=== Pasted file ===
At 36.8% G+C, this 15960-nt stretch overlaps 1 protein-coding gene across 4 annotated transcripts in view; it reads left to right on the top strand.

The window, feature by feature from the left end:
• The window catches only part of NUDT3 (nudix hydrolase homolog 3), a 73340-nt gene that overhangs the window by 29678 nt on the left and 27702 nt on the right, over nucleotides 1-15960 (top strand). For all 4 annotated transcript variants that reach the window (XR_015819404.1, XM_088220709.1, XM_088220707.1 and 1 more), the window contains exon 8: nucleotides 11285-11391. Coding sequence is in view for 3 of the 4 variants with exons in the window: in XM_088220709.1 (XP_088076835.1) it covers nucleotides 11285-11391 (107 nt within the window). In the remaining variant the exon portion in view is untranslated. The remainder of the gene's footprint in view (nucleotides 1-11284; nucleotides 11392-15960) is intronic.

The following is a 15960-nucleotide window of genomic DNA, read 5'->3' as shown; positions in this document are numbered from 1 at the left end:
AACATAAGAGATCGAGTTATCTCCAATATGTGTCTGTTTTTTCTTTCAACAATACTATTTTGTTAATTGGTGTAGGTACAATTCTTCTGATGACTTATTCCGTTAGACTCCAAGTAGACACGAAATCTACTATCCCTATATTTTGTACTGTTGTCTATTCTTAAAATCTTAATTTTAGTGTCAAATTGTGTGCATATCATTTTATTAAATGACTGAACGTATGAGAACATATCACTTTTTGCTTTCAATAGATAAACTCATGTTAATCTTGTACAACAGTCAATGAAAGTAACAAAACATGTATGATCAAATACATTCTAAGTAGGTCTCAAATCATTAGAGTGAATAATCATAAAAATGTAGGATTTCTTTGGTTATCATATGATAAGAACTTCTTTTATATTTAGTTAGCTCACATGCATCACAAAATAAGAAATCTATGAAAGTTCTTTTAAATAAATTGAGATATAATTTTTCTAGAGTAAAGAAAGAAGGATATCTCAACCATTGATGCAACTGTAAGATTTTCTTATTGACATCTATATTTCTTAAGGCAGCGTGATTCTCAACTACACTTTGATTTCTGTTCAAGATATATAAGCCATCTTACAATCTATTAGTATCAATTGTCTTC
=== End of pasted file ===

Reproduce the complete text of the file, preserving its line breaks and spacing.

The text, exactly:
At 36.8% G+C, this 15960-nt stretch overlaps 1 protein-coding gene across 4 annotated transcripts in view; it reads left to right on the top strand.

The window, feature by feature from the left end:
• The window catches only part of NUDT3 (nudix hydrolase homolog 3), a 73340-nt gene that overhangs the window by 29678 nt on the left and 27702 nt on the right, over nucleotides 1-15960 (top strand). For all 4 annotated transcript variants that reach the window (XR_015819404.1, XM_088220709.1, XM_088220707.1 and 1 more), the window contains exon 8: nucleotides 11285-11391. Coding sequence is in view for 3 of the 4 variants with exons in the window: in XM_088220709.1 (XP_088076835.1) it covers nucleotides 11285-11391 (107 nt within the window). In the remaining variant the exon portion in view is untranslated. The remainder of the gene's footprint in view (nucleotides 1-11284; nucleotides 11392-15960) is intronic.

The following is a 15960-nucleotide window of genomic DNA, read 5'->3' as shown; positions in this document are numbered from 1 at the left end:
AACATAAGAGATCGAGTTATCTCCAATATGTGTCTGTTTTTTCTTTCAACAATACTATTTTGTTAATTGGTGTAGGTACAATTCTTCTGATGACTTATTCCGTTAGACTCCAAGTAGACACGAAATCTACTATCCCTATATTTTGTACTGTTGTCTATTCTTAAAATCTTAATTTTAGTGTCAAATTGTGTGCATATCATTTTATTAAATGACTGAACGTATGAGAACATATCACTTTTTGCTTTCAATAGATAAACTCATGTTAATCTTGTACAACAGTCAATGAAAGTAACAAAACATGTATGATCAAATACATTCTAAGTAGGTCTCAAATCATTAGAGTGAATAATCATAAAAATGTAGGATTTCTTTGGTTATCATATGATAAGAACTTCTTTTATATTTAGTTAGCTCACATGCATCACAAAATAAGAAATCTATGAAAGTTCTTTTAAATAAATTGAGATATAATTTTTCTAGAGTAAAGAAAGAAGGATATCTCAACCATTGATGCAACTGTAAGATTTTCTTATTGACATCTATATTTCTTAAGGCAGCGTGATTCTCAACTACACTTTGATTTCTGTTCAAGATATATAAGCCATCTTACAATCTATTAGTATCAATTGTCTTC